December 10, 2022

The bill seeking to revise the more than 100-year-old Baguio City charter is now on its final stages after the Senate Committee on Local Government started discussions aimed at fine-tuning some of the measure’s provisions.

The technical working group of the Senate Committee on Local Government chaired by Sen. Francis Tolentino met with city officials led by Rep. Mark Go and Mayor Benjamin Magalong and representatives of national government line agencies on June 21 in Baguio to polish and reconcile some of the conflicting provisions of Senate Bill 2163 authored by Sen. Imee Marcos and House Bill 8882 authored by Go and Kalinga Rep. Allen Jesse Mangaoang both entitled An Act Revising the Charter of the City of Baguio.

The Senate body early this month approved SB 2163, subject to refinement by the TWG of the provisions on naming of city officials, boards and councils, territorial boundaries, Camp John Hay reservation, and the contentious issues on ancestral lands, among other things.

Tolentino said the TWG aims to craft unified provisions in a manner that will address the intents of the bills’ authors.

He said the committee hopes this process will produce provisions that will address not just the present problems and issues of the city but also those that will crop up in the future.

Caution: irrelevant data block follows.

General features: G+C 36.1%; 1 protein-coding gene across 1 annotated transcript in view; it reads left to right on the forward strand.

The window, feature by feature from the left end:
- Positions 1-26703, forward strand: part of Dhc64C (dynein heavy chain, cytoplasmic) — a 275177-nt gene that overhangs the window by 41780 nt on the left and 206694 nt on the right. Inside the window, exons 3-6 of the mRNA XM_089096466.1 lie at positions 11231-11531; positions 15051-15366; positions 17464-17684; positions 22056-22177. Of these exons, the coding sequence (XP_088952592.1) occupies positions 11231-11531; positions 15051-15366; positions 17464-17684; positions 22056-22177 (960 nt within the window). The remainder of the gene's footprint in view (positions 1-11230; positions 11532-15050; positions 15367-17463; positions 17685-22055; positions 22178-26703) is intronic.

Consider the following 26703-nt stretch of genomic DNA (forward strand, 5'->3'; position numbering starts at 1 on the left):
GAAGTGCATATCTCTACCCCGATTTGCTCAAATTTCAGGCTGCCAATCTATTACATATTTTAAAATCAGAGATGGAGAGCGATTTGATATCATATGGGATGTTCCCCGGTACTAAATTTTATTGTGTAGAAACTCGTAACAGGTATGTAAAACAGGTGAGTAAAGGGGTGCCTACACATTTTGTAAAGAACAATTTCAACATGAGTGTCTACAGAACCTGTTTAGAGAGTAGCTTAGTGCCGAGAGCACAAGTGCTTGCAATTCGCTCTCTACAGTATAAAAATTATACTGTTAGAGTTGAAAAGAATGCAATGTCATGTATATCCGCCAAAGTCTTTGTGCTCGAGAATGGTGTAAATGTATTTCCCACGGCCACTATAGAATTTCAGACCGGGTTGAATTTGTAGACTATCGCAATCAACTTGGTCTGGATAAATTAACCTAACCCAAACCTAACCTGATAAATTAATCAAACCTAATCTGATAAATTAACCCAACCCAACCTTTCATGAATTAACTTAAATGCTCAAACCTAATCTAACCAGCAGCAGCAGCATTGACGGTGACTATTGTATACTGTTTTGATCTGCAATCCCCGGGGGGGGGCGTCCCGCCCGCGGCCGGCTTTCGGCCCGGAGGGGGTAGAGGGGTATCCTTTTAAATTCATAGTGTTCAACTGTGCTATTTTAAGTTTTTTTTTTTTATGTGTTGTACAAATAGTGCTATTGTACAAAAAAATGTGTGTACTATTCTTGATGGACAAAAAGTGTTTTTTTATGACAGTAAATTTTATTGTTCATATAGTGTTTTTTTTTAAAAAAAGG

“It is an advantage as well as a challenge to try to revise a city’s charter. You are doing something that has not been done before. Revisions should address issues in the future. The challenge is we have to make sure that we come up with a revised charter that addresses things and conditions not just five years from now, but applicable 100 years from now,” Tolentino said.

Go said the earlier intent to revise the city’s charter had been approved by both chambers of the Congress previously, but it was vetoed by the President who wanted to correct certain provisions.

He said revisions were incorporated in the recent proposed versions and hopes it will be approved this time.

The city council also submitted inputs to the TWG for inclusion in the measure’s final draft.

Another round of consultation is set this week to finalize the substitute bill. – Hanna C. Lacsamana